Category Archives: Education

The End…and the Beginning

Sleep well, see you in the morning.

The day is nearly done. Things left undone will have to wait – there isn’t time to turn them into things done. This is the time to say good-bye to this day, with all that it has been and all that it has not. There can never be another one exactly like it because the world continues to turn and I continue to move from birth to death.

Sleep well

I let go of the day, giving thanks for the gift it was. I give everyone I love back to God, in the hope and faith that they will be returned to me in the morning. If they are not, then in the hope and faith that their return to God is joyous. Then I close my eyes and give myself back, too.

see you in the morning…

Whatever has happened in the past, a new day rises. Its pattern may seem ordinary and predictable, but this something altogether new. It may not be easy or painless, but the morning brings its own miracles. I can see it in the sky’s light, and I can see it in you.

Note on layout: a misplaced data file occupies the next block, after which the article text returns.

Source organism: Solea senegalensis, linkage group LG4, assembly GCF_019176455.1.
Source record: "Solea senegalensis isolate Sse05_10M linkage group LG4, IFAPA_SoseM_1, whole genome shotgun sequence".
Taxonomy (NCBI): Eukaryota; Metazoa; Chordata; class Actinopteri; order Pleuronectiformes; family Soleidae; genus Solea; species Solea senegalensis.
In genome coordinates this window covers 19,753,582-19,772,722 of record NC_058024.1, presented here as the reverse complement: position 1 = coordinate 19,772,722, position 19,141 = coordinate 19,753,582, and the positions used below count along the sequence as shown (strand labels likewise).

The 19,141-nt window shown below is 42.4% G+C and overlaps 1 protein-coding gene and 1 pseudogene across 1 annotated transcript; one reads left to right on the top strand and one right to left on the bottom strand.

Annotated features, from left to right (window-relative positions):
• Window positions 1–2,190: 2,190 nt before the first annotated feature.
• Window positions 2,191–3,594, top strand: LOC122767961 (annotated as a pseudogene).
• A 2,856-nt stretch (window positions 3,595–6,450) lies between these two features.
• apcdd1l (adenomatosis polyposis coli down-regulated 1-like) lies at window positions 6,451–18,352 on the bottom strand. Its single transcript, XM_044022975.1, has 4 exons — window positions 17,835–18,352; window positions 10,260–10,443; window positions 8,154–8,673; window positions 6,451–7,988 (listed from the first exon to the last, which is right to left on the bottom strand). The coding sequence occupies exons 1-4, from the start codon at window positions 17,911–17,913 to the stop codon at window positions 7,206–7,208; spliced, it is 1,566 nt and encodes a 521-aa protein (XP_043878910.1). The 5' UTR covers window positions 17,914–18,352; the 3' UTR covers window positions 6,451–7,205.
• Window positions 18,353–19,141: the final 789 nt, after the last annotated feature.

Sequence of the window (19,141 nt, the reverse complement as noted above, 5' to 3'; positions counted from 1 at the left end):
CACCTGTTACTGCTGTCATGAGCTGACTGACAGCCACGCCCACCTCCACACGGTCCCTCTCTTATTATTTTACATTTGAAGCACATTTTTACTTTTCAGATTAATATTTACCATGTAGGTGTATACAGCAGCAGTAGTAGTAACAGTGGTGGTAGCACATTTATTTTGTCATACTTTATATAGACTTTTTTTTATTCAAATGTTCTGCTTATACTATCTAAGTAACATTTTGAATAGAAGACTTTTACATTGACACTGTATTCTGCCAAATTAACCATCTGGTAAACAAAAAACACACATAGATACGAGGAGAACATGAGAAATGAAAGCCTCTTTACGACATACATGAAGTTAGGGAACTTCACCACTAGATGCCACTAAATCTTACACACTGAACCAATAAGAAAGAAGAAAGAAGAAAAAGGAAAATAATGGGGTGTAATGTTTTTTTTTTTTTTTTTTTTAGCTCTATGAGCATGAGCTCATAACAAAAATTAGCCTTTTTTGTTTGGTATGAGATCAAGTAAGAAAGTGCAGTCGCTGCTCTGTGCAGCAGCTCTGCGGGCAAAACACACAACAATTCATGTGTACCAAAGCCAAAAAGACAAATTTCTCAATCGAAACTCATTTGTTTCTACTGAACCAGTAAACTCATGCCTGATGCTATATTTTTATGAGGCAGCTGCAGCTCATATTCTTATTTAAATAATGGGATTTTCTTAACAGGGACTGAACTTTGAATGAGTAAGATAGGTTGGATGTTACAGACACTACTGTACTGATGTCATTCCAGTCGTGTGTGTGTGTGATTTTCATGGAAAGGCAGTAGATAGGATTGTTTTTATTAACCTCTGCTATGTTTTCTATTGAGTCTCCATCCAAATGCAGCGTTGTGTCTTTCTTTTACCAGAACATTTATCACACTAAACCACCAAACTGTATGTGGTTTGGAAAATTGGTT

For this, O Lord, I give you thanks. Amen.

I Love You

Jeanne Pena is a master at saying these three precious words. So is John Capellaro. Fred Rogers said like, but everyone knew there was love behind it. The more candles I add to my birthday cake, the more I’m convinced that these are the real movers and shakers of the world.

If ever the Kingdom of Heaven is realized in the Here and Now, it will come because every living creature has learned how to say, believe, and live these words.

 

Jump in Bed

It was a great way to end the day – taking a flying leap onto my bed. I don’t think I’ve jumped into bed in the literal sense in well over thirty years, save a few exceptions. It certainly isn’t part of my normal routine any more. Even my children are too big for such a nightly action. It seems to be for the young and light weight.

Have I left behind the joy of heading to bed, along with my childhood body and years? I wonder. Have I forgotten what a blessing it is to have a safe, comfortable place to end my day? To let go of the world I think I can control in favor of the dreamscape that springs from well far deeper than my conscious mind’s pool is an adventure offered to me every night. I haven’t given this a thought in a very long time.

Many times, I’ve heard the Spirit more clearly in my dreams than in my waking hours. Isn’t it worth a good jump into bed for that alone?